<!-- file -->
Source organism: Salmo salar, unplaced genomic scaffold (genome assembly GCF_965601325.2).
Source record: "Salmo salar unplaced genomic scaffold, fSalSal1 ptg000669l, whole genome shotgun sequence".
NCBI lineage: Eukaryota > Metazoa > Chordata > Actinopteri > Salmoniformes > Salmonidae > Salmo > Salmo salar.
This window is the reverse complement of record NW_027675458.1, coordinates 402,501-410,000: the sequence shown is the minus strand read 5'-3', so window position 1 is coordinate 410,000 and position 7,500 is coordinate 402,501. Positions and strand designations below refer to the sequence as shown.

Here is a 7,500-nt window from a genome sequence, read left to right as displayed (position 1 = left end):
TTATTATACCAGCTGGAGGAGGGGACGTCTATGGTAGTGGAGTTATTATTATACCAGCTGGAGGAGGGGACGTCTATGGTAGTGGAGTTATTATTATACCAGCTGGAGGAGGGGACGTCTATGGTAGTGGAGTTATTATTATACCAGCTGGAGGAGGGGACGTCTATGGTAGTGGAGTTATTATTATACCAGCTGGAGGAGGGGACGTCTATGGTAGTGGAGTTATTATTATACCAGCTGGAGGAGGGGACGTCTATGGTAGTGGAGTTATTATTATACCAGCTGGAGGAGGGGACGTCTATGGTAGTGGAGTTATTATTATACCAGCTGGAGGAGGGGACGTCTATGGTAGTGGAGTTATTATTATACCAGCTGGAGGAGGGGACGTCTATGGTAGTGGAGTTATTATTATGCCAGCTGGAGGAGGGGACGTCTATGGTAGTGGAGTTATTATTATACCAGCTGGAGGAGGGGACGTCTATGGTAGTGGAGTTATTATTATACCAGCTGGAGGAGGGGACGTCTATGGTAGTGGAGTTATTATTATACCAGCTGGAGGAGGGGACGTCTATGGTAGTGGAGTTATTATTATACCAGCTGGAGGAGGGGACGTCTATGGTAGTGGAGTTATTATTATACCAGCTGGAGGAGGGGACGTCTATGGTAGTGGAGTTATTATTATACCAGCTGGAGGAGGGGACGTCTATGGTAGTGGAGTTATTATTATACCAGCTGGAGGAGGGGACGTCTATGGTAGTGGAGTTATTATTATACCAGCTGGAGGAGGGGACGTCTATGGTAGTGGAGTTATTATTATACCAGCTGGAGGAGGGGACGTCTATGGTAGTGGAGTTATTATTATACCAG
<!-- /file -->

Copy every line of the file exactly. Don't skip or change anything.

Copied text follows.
Source organism: Salmo salar, unplaced genomic scaffold (genome assembly GCF_965601325.2).
Source record: "Salmo salar unplaced genomic scaffold, fSalSal1 ptg000669l, whole genome shotgun sequence".
NCBI lineage: Eukaryota > Metazoa > Chordata > Actinopteri > Salmoniformes > Salmonidae > Salmo > Salmo salar.
This window is the reverse complement of record NW_027675458.1, coordinates 402,501-410,000: the sequence shown is the minus strand read 5'-3', so window position 1 is coordinate 410,000 and position 7,500 is coordinate 402,501. Positions and strand designations below refer to the sequence as shown.

Here is a 7,500-nt window from a genome sequence, read left to right as displayed (position 1 = left end):
TTATTATACCAGCTGGAGGAGGGGACGTCTATGGTAGTGGAGTTATTATTATACCAGCTGGAGGAGGGGACGTCTATGGTAGTGGAGTTATTATTATACCAGCTGGAGGAGGGGACGTCTATGGTAGTGGAGTTATTATTATACCAGCTGGAGGAGGGGACGTCTATGGTAGTGGAGTTATTATTATACCAGCTGGAGGAGGGGACGTCTATGGTAGTGGAGTTATTATTATACCAGCTGGAGGAGGGGACGTCTATGGTAGTGGAGTTATTATTATACCAGCTGGAGGAGGGGACGTCTATGGTAGTGGAGTTATTATTATACCAGCTGGAGGAGGGGACGTCTATGGTAGTGGAGTTATTATTATACCAGCTGGAGGAGGGGACGTCTATGGTAGTGGAGTTATTATTATGCCAGCTGGAGGAGGGGACGTCTATGGTAGTGGAGTTATTATTATACCAGCTGGAGGAGGGGACGTCTATGGTAGTGGAGTTATTATTATACCAGCTGGAGGAGGGGACGTCTATGGTAGTGGAGTTATTATTATACCAGCTGGAGGAGGGGACGTCTATGGTAGTGGAGTTATTATTATACCAGCTGGAGGAGGGGACGTCTATGGTAGTGGAGTTATTATTATACCAGCTGGAGGAGGGGACGTCTATGGTAGTGGAGTTATTATTATACCAGCTGGAGGAGGGGACGTCTATGGTAGTGGAGTTATTATTATACCAGCTGGAGGAGGGGACGTCTATGGTAGTGGAGTTATTATTATACCAGCTGGAGGAGGGGACGTCTATGGTAGTGGAGTTATTATTATACCAGCTGGAGGAGGGGACGTCTATGGTAGTGGAGTTATTATTATACCAG